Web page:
Cooling/OFF: Optimizing Your HVAC System for Arizona Summers

    Coming home in Arizona is a wonderful thing in the summer, especially when your air conditioning system is fully optimized and cost-efficient.

    The Right Temperature

    The right temperature is a delicate balance between your family’s comfort, the health of your system, and your financial bottom line. The lower you set your thermostat, the more you’ll strain your system and the higher you’ll make your electric bills.

    The U.S. Department of Energy recommends setting your thermostat to 78°F when you are home.

    When they’re not home, many homeowners decide to turn off the thermostat to save on power bills. However, experts say that this is a bad idea for both energy conservation and the health of your equipment.

    An AC system works best when it only has to slightly cool a home, and if the internal temperature of a home rises above 85°-88°, the system will have to work very hard to bring the temperature back to the mid-70s, taxing the components and increasing the power consumption.

    “It’s smart to lower the temperature in the early morning, and as the heat begins to rise, turn the thermostat up so the unit doesn’t struggle through the hottest part of the day,” said Robert Marcheski, owner of POLAiR HVAC Services in Mesa. “Then turn it down when the sun has set and the heat load is off the house.”

    Most HVAC experts agree that one of the best ways you can make your system comfortable and efficient is the use of a programmable thermostat. These thermostats allow you to set temperature settings base on time of day and day of week, and WiFi enabled thermostats allow you to adjust those based on weather and changes in your schedule.

    The Department of Energy estimates that homeowners can save 10% a year on energy costs with a programmable thermostat.

    Maximize Efficiency

    Once the right temperature is set, savvy homeowners can take extra steps to maximize efficiency.

    • Use Window Treatments. Use blinds, curtains, and suncreens to prevent heat from entering your home.
    • Turn on the Ceiling Fan. Setting your ceiling fans to blow air downward will help rooms feel cooler without needing a lower temperature.
    • Seal Your Home. Ensure that your ductwork, weather stripping, and caulking around doors and windows is keeping the heat out and the cool in.
    • Limit Interior Heat Sources. Limit the use of appliances like your oven and stove until after 7 or 8 pm. Grill more in the summer!

    Keep Your System Healthy

    “Due to extreme ambient temperatures,” said Marcheski, “our systems typically work harder than others throughout the country.”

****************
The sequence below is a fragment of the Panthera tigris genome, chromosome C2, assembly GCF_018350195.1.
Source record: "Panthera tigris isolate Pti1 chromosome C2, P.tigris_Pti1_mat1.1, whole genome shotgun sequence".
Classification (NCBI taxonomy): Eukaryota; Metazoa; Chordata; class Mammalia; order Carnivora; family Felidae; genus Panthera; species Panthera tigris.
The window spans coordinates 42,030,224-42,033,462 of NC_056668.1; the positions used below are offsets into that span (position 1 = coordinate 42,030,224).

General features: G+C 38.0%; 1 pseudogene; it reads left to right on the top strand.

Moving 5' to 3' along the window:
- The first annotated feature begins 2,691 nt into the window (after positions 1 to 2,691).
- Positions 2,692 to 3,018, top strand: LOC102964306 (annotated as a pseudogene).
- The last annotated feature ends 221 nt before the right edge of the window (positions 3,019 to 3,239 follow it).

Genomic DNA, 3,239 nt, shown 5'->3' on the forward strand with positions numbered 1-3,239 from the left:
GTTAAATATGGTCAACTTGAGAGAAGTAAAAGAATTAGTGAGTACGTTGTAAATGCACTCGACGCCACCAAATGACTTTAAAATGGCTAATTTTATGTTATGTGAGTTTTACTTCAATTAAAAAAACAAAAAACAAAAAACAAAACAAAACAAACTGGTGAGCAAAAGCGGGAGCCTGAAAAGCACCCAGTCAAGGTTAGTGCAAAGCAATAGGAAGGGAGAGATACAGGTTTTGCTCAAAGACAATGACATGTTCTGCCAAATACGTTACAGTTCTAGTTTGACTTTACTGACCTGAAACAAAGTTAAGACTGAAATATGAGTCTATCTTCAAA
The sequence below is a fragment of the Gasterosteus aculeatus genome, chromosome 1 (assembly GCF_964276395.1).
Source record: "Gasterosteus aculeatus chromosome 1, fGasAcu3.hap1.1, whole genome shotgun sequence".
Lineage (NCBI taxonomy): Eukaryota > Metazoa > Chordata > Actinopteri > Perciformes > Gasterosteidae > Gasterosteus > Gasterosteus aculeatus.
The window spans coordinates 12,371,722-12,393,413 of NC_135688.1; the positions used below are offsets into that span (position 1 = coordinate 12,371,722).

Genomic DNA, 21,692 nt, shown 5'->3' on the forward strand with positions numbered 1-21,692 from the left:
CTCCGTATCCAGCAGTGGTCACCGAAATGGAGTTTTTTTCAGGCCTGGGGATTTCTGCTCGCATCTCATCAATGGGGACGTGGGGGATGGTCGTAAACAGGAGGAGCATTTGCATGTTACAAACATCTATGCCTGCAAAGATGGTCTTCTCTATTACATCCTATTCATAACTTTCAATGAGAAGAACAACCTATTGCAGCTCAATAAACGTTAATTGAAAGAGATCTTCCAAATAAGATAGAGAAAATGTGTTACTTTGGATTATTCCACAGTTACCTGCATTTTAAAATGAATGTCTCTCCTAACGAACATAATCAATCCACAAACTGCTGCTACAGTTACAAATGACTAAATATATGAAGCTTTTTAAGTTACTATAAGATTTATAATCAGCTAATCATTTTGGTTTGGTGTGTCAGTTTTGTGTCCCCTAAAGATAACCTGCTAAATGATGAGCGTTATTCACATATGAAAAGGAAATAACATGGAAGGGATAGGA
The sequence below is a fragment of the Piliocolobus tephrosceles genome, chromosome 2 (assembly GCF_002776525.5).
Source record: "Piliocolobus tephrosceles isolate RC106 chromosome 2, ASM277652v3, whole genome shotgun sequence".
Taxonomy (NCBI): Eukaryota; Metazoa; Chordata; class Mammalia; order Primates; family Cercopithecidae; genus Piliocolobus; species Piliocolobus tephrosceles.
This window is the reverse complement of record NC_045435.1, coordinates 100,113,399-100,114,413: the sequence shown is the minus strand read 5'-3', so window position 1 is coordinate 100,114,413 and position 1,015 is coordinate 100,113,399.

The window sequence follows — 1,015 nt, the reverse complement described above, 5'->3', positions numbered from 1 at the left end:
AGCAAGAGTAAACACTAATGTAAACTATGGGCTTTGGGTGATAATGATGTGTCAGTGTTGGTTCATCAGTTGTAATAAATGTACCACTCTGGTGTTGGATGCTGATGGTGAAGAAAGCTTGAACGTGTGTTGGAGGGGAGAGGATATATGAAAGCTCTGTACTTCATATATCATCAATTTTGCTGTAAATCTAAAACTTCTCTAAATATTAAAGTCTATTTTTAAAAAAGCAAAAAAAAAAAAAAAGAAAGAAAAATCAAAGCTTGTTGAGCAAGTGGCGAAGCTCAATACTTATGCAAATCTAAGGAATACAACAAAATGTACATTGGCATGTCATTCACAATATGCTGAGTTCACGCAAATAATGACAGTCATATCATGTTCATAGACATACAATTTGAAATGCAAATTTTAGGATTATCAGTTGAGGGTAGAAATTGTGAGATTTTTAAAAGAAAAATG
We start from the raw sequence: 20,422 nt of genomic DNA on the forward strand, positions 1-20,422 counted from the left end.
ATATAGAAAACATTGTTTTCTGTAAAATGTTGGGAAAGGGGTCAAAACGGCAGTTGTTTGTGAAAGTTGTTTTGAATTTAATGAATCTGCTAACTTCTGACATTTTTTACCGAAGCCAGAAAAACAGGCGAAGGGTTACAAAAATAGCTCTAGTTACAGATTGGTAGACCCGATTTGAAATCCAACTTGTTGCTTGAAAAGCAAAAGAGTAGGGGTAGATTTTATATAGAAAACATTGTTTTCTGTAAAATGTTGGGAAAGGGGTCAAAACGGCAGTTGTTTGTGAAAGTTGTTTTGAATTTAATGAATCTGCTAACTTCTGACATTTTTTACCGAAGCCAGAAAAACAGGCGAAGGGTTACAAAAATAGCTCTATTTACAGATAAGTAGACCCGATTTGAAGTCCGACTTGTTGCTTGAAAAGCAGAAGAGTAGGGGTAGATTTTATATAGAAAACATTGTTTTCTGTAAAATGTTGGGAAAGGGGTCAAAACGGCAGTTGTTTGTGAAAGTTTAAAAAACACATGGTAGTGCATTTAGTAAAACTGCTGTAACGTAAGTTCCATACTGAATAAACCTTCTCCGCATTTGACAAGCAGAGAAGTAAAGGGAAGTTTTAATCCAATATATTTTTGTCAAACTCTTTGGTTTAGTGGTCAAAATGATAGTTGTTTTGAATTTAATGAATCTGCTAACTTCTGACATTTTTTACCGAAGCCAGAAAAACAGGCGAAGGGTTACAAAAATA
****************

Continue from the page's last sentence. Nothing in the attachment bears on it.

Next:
As a result, extra care must be given to Arizona AC systems.

    It’s a best practice to have your AC system inspected, cleaned, and maintained every six months to prevent any chance of unexpected breakdowns. Many of the issues that arise are due to elements that are not visible to the homeowner.

    Keeping your system optimized by regularly replacing your filters is a big step as well. Dirty filters can strain the system and lead to inefficiency, breakdowns, and repairs.

    “Filters should be serviced monthly throughout the year,” said Marcheski. “Typically, systems with low efficiency duct work should use thinner air filters to prevent the system from overworking, whereas systems with efficient ductwork can use thicker filters.” While some homeowners choose to change their filters every three months, changing them monthly will ensure optimal performance and keep power costs lower.
    Equipment matters as well. Marcheski puts the average life expectency of an East Valley unit at 12-15 years due to the fact that our systems work harder than in other parts of the country. When units are approaching the end of their useful life, investing in newer and higher-efficient systems will make a significant difference in the long-term efficiency of your home cooling needs.

    Protect Your Exposed Equipment

    The outdoor units bear the brunt of the Arizona weather, but the sun and monsoons aren’t the only environmental threats to be mitigated.

    Pets can damage these units as well. “Acids in your dog’s urine are highly corrosive and can eat through yoru AC coil and aluminum fins,” said Marcheski. He recommends using odor sprays, building a fence around the AC unit, or planting bushes around the unit to keep a pet from spraying it.

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